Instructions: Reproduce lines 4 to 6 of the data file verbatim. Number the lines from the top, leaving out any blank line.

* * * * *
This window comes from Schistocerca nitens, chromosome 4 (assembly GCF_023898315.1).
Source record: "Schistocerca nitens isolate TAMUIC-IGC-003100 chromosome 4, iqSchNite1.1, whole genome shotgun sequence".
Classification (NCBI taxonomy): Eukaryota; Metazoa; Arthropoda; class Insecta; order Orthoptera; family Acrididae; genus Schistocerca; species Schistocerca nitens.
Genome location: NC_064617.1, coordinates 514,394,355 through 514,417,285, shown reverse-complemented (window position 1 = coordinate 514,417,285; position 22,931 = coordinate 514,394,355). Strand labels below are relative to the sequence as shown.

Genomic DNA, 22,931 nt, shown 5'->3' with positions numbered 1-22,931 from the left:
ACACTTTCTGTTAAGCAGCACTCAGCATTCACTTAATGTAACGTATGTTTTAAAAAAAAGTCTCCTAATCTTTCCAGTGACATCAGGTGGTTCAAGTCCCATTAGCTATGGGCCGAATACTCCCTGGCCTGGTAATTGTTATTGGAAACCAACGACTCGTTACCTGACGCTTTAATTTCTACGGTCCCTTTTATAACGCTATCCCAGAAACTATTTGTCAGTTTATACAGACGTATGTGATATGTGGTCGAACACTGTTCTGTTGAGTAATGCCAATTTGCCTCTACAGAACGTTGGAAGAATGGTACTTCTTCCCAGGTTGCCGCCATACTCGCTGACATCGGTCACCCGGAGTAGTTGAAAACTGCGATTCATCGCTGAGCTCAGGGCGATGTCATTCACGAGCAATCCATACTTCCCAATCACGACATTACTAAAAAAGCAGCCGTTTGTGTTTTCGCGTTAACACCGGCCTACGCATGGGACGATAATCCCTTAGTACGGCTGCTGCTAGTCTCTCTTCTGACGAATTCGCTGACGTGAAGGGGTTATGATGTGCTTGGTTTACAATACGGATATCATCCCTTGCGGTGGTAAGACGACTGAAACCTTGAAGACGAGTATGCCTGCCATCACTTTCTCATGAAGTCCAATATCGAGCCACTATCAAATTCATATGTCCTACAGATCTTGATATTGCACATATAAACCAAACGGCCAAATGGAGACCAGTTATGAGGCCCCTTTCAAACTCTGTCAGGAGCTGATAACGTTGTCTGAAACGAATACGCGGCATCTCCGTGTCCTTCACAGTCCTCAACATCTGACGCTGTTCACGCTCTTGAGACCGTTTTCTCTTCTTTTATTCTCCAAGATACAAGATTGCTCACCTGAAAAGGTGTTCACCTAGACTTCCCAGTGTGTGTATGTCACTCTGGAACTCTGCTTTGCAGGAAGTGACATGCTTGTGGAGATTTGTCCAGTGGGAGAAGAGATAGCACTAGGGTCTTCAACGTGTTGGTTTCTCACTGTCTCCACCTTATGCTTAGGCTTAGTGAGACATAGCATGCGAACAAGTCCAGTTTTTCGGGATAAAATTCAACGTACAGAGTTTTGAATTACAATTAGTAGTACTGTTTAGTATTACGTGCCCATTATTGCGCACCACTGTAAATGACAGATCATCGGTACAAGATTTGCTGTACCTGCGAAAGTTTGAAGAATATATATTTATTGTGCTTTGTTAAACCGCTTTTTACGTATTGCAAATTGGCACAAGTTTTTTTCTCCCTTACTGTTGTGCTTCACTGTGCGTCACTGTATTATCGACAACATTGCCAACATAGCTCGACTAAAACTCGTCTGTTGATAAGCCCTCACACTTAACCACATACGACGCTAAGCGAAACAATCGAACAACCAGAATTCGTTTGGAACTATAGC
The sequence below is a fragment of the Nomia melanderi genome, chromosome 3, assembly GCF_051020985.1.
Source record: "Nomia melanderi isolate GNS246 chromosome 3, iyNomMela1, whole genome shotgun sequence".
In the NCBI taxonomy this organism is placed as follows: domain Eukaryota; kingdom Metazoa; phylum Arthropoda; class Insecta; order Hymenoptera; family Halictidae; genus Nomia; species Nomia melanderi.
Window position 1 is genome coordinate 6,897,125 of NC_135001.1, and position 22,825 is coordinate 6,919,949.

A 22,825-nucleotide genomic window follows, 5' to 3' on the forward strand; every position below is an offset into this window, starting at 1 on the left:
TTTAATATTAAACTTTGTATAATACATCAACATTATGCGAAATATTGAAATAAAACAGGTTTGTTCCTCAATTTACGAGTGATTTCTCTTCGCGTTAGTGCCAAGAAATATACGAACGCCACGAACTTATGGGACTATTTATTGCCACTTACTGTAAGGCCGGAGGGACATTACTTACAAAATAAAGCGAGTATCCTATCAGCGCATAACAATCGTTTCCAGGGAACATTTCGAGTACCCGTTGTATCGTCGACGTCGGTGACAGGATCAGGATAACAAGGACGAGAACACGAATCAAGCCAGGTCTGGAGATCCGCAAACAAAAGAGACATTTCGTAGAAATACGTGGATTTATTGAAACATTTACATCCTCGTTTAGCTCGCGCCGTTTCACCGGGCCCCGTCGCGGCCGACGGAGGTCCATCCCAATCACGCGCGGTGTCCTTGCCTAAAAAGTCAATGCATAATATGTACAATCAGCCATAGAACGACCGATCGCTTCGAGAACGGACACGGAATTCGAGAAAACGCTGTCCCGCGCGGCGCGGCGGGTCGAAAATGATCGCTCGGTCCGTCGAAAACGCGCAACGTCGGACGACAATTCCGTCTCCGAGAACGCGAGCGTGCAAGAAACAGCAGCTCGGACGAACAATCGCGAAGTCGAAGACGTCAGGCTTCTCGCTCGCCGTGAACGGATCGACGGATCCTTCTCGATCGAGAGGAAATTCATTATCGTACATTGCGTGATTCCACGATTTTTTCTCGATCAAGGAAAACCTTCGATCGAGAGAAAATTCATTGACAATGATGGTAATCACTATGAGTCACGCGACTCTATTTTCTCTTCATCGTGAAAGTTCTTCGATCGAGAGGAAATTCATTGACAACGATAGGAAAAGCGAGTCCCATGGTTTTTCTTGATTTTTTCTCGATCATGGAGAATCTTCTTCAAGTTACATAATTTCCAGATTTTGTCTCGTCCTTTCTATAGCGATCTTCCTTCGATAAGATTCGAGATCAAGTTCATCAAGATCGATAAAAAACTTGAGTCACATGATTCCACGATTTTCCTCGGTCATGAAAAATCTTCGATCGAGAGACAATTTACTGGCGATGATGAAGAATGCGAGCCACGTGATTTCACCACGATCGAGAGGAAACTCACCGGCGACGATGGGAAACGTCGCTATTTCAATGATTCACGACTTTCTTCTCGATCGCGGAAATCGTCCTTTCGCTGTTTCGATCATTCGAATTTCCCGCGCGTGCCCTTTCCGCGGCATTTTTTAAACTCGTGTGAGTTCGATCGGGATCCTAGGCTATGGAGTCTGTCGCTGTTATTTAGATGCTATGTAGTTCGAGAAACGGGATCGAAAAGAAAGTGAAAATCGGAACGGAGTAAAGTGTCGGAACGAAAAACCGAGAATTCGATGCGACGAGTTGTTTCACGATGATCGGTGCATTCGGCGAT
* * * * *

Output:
Genome location: NC_064617.1, coordinates 514,394,355 through 514,417,285, shown reverse-complemented (window position 1 = coordinate 514,417,285; position 22,931 = coordinate 514,394,355). Strand labels below are relative to the sequence as shown.

Genomic DNA, 22,931 nt, shown 5'->3' with positions numbered 1-22,931 from the left:
ACACTTTCTGTTAAGCAGCACTCAGCATTCACTTAATGTAACGTATGTTTTAAAAAAAAGTCTCCTAATCTTTCCAGTGACATCAGGTGGTTCAAGTCCCATTAGCTATGGGCCGAATACTCCCTGGCCTGGTAATTGTTATTGGAAACCAACGACTCGTTACCTGACGCTTTAATTTCTACGGTCCCTTTTATAACGCTATCCCAGAAACTATTTGTCAGTTTATACAGACGTATGTGATATGTGGTCGAACACTGTTCTGTTGAGTAATGCCAATTTGCCTCTACAGAACGTTGGAAGAATGGTACTTCTTCCCAGGTTGCCGCCATACTCGCTGACATCGGTCACCCGGAGTAGTTGAAAACTGCGATTCATCGCTGAGCTCAGGGCGATGTCATTCACGAGCAATCCATACTTCCCAATCACGACATTACTAAAAAAGCAGCCGTTTGTGTTTTCGCGTTAACACCGGCCTACGCATGGGACGATAATCCCTTAGTACGGCTGCTGCTAGTCTCTCTTCTGACGAATTCGCTGACGTGAAGGGGTTATGATGTGCTTGGTTTACAATACGGATATCATCCCTTGCGGTGGTAAGACGACTGAAACCTTGAAGACGAGTATGCCTGCCATCACTTTCTCATGAAGTCCAATATCGAGCCACTATCAAATTCATATGTCCTACAGATCTTGATATTGCACATATAAACCAAACGGCCAAATGGAGACCAGTTATGAGGCCCCTTTCAAACTCTGTCAGGAGCTGATAACGTTGTCTGAAACGAATACGCGGCATCTCCGTGTCCTTCACAGTCCTCAACATCTGACGCTGTTCACGCTCTTGAGACCGTTTTCTCTTCTTTTATTCTCCAAGATACAAGATTGCTCACCTGAAAAGGTGTTCACCTAGACTTCCCAGTGTGTGTATGTCACTCTGGAACTCTGCTTTGCAGGAAGTGACATGCTTGTGGAGATTTGTCCAGTGGGAGAAGAGATAGCACTAGGGTCTTCAACGTGTTGGTTTCTCACTGTCTCCACCTTATGCTTAGGCTTAGTGAGACATAGCATGCGAACAAGTCCAGTTTTTCGGGATAAAATTCAACGTACAGAGTTTTGAATTACAATTAGTAGTACTGTTTAGTATTACGTGCCCATTATTGCGCACCACTGTAAATGACAGATCATCGGTACAAGATTTGCTGTACCTGCGAAAGTTTGAAGAATATATATTTATTGTGCTTTGTTAAACCGCTTTTTACGTATTGCAAATTGGCACAAGTTTTTTTCTCCCTTACTGTTGTGCTTCACTGTGCGTCACTGTATTATCGACAACATTGCCAACATAGCTCGACTAAAACTCGTCTGTTGATAAGCCCTCACACTTAACCACATACGACGCTAAGCGAAACAATCGAACAACCAGAATTCGTTTGGAACTATAGC